'Alas, Admen! You're Not Professionals': Real Headlines From the Mad Men Era
In the most recent episode of "Mad Men," Sally Draper is all grown up and facing some very adult realities, peace-loving neighbor Glenn is joining the military and Joan was verging on true love. What was going on in the real ad world at the time? Find out in this week's installment of Real Headlines from the Mad Men Era.
Alas, Admen! You're Not Professionals
In 1970, admakers were not professionals, according to a New York apellate court, which ruled against a team at Scott-Textor Productions that wrote, sang, acted and produced scripts for TV and radio. Scott-Textor had argued that, as professionals, they were exempt from the 4% business tax imposed by the state. But the court determined that ad makers, unlike film and play artists, were not professionals. "The activities of an artist who writes for motion pictures, plays, television or radio are exempt, while the petitioner production of advertising is not. The distinction is obviously premised upon the degree of expertise training and background required for the activity."
Football Prices Keep Rising; Advertisers Keep Signing Anyhow
It's fun to keep track of Super Bowl prices. Back in 1970, the going (and rising) rate for a Super Bowl ad was about $200,000 for a 60-second spot. Sounds like a deal compared to today's price of about $150,000 per second.
Hot Shot Worked a Lot on Anti-Bug Spot
So this is what a big ad production looked like back in the day. On Atlanta shop Tucker Wayne & Co.'s shoot for Hot Shot Quality Products' outdoor fogger, a four-second sequence took two and a half days to rig and shoot. Actors were dressed as gnats, mosquitoes and flies, then illustrated the repelling power of the spray by bumping up against a giant piece of plexiglass. Finally they "flew" away via elaborate rigs.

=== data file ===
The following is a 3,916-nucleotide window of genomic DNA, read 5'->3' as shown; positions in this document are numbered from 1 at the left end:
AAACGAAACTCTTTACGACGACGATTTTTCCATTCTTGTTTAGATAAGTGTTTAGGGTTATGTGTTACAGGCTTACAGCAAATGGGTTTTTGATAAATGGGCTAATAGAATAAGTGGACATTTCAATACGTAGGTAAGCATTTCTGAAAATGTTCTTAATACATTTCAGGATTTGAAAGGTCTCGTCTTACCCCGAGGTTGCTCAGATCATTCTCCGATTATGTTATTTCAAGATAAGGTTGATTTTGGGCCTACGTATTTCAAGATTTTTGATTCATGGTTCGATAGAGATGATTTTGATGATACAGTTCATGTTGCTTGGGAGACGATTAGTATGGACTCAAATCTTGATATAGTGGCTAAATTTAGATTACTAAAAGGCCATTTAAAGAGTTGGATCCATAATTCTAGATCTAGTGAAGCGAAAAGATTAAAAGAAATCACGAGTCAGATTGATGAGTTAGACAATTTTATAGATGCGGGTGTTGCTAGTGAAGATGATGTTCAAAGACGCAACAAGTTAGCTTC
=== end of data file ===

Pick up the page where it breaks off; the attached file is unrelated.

Animated Giant Will Be Live in Valleyville (Wherever That Is)
Here's another one to illustrate the impressive VFX of the early '70s. The Green Giant Co. found a way to depict its hulking mascot, until then only a cartoon character, in live action. A new technique called "Magnascope" allowed the company to shoot a man as if he appeared to be 50 to 60 feet tall next to other actors. It was based on an optical illusion effect similar to that achieved when people are shot in photographs and seem to be holding something very big (like the Statue of Liberty) in the palm of their hand.
Food Marketers Pressure Media
New York Democratic Representative Leonard Farbstein called for an FCC investigation into food advertisers, who seemed to be wielding their spending power as a tool to shut down unfavorable reportage on the food industry. Farbstein charged that Miami grocery chains Winn Dixie and Publix, for example, ceased advertising in the Miami News after a three-part series on local food coding practices, leading to a $22,000 monthly revenue loss at the paper.
Peace Symbol Appears in Ads for Lucky Filters
American Brands Inc.'s Lucky Filters co-opted the peace symbol in what turned out to be a controversial newspaper ad that appeared in the New York Daily News, the New York Post and ten other Gannett papers. The 200-line ad featured a Lucky Filters pack, but the circle that usually surrounds the logo contained a peace symbol instead. A one-word headline read, "Peace." An American Brands exec said that "there is no philosophy" behind the ad and that "it boils down to an emotional appeal." Ad Age did not run a picture of the ad with the story ...
... but, later, in a letter to the editor, the ad did appear, with a suggestion from a reader that the copy should read "Rest in Peace" instead.